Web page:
Santa Barbara City’s dithering approach to retail marijuana outlets is slowly chugging along, with applications for licenses due to close at the end of this month (March 2018).
But it won’t be until fall, or even sometime in 2019, that the first retail outlets will open their doors! So, until then, “weedsters” will have to travel two hours down Highway 101 to their nearest Los Angeles outlets.
The council’s decision that doorstep cannabis delivery services must be legally linked to retail outlets has further complicated the issue because, at present, there are no legal dispensaries in Santa Barbara City.
Further clouding the issue is that distributors, growers and sellers who had previously operated legally under the medical-marijuana laws, now are compelled to apply for temporary licenses. This has resulted in a situation that there were fewer pot operators when recreational use became legal on 1 January 2018 than on the last day of 2017.
License applications cost a hefty $5,600.
To date, 35 applications have been received, with the majority of industry players hailing from outside state borders. These include areas such as Denver, Michigan, San Diego and Seattle. Their applications will be reviewed by city staff and licenses will apparently be awarded on a merit basis.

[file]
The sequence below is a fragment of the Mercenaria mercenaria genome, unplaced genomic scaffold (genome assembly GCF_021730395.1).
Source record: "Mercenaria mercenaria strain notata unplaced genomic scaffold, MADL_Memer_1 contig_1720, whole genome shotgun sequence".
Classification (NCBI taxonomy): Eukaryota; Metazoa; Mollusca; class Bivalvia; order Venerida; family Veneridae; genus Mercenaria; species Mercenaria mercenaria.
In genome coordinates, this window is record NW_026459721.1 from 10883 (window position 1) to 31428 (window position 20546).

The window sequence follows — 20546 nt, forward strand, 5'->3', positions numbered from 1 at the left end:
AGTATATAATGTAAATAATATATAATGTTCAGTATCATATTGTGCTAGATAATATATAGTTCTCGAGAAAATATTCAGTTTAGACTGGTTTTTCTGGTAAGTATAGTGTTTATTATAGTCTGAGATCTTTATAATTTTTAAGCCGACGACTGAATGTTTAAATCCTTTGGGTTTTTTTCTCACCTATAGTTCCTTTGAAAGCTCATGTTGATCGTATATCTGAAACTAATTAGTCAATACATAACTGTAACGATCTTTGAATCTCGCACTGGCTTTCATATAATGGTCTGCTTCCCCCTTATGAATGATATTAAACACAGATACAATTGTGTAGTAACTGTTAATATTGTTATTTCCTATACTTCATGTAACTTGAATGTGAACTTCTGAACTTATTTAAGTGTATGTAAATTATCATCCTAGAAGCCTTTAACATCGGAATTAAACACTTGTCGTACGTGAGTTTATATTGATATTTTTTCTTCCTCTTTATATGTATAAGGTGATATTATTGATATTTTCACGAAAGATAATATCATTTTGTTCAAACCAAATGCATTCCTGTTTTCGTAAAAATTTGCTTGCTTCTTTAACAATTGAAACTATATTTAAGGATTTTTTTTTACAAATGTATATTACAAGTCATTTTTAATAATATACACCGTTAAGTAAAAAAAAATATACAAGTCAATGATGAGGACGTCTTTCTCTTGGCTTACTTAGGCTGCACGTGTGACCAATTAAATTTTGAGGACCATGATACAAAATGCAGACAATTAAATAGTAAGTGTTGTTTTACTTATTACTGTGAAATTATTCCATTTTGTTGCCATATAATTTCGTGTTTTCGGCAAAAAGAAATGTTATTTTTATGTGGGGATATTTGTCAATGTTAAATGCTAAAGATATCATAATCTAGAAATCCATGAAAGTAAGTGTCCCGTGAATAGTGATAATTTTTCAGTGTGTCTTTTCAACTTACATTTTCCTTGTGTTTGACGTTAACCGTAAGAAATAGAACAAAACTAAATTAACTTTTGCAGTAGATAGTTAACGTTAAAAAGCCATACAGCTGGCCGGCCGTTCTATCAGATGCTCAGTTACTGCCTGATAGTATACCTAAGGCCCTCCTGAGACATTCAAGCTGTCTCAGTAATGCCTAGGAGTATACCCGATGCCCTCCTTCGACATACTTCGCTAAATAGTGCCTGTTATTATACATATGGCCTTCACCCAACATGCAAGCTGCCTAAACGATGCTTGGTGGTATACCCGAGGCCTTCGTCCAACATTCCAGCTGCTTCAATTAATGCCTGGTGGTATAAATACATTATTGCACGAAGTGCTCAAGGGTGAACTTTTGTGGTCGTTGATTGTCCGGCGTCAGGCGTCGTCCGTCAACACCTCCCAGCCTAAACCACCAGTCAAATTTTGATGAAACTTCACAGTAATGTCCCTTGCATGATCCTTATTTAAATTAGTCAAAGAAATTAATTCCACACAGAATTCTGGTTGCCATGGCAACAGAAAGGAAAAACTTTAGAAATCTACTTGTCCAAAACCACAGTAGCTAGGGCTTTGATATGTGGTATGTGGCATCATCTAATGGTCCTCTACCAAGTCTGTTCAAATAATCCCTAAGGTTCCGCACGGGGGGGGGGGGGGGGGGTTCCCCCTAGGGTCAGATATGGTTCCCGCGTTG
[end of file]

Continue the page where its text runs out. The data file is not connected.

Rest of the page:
Apart from the three retail outlets approved by the city council, it has also been agreed to allow an unlimited number of wholesale operations, as well as granting permission for residents to grow one outdoor and five indoor cannabis plants.
Go-slow costing the city dearly
In the meantime, the city’s go-slow approach to street corner pot shops is costing dearly in terms of lost tax revenue and real estate rental income. At the moment downtown Santa Barbara City has a number of vacant retail storefronts which pot retail outlets could help fill, points out Mayor Cathy Murillo.
Santa Barbara County Republican leaders have welcomed the tax revenue that will be generated by the legalized cannabis industry. This has come at a time when the state is becoming increasingly opposed to gas and oil drilling. Tax revenue from the sale of cannabis is expected to earn the state about $1 billion during the first 12 months.
What’s happening elsewhere in Santa Barbara County?
The sudden demand for real estate has seen the transformation of previously abandoned storefronts and warehouses into thriving retail hubs and has helped fuel substantial increases in rental costs in the area.
The pot industry has changed the face of Carpinteria Valley from a thriving cut-flower industry into the marijuana cultivation heart of the county. Here too, formerly dilapidated buildings have been transformed into greenhouses, some as massive as 150,000 square feet.
If you’re a “weedster” you don’t want to live in Santa Maria! The city council has slapped a ban on any forms of legalized marijuana sales, distribution of cultivation within city limits.
There are still optimists that Santa Barbara City will see its first cannabis retail dispensaries opening for business by May, but skeptics remain firm in the belief that this will not happen until 2019.
However, one thing is certain. Cannabis spells “ching” and there will be plenty more money in the Santa Barbara City coffers once retail dispensaries open their doors to an eager public.